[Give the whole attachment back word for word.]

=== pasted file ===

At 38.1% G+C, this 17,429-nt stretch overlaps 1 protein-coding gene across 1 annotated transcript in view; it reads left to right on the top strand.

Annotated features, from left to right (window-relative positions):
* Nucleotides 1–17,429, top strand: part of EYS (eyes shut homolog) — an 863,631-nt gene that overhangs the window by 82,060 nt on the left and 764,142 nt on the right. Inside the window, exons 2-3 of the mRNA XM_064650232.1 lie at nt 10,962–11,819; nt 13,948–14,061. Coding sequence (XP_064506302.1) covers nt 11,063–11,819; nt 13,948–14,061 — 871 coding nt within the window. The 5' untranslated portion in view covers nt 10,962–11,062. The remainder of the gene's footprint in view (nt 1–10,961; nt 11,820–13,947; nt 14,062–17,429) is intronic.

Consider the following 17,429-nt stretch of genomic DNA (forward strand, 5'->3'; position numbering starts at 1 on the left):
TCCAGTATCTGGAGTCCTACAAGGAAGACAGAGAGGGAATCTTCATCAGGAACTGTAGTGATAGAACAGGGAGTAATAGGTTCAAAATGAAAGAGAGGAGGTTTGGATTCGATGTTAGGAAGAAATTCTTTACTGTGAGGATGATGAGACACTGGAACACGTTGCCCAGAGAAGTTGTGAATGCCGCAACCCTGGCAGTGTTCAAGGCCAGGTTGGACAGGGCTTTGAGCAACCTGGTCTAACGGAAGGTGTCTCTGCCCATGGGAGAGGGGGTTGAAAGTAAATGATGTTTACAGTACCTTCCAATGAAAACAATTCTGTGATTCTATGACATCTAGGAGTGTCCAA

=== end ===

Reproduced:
At 38.1% G+C, this 17,429-nt stretch overlaps 1 protein-coding gene across 1 annotated transcript in view; it reads left to right on the top strand.

Annotated features, from left to right (window-relative positions):
* Nucleotides 1–17,429, top strand: part of EYS (eyes shut homolog) — an 863,631-nt gene that overhangs the window by 82,060 nt on the left and 764,142 nt on the right. Inside the window, exons 2-3 of the mRNA XM_064650232.1 lie at nt 10,962–11,819; nt 13,948–14,061. Coding sequence (XP_064506302.1) covers nt 11,063–11,819; nt 13,948–14,061 — 871 coding nt within the window. The 5' untranslated portion in view covers nt 10,962–11,062. The remainder of the gene's footprint in view (nt 1–10,961; nt 11,820–13,947; nt 14,062–17,429) is intronic.

Consider the following 17,429-nt stretch of genomic DNA (forward strand, 5'->3'; position numbering starts at 1 on the left):
TCCAGTATCTGGAGTCCTACAAGGAAGACAGAGAGGGAATCTTCATCAGGAACTGTAGTGATAGAACAGGGAGTAATAGGTTCAAAATGAAAGAGAGGAGGTTTGGATTCGATGTTAGGAAGAAATTCTTTACTGTGAGGATGATGAGACACTGGAACACGTTGCCCAGAGAAGTTGTGAATGCCGCAACCCTGGCAGTGTTCAAGGCCAGGTTGGACAGGGCTTTGAGCAACCTGGTCTAACGGAAGGTGTCTCTGCCCATGGGAGAGGGGGTTGAAAGTAAATGATGTTTACAGTACCTTCCAATGAAAACAATTCTGTGATTCTATGACATCTAGGAGTGTCCAA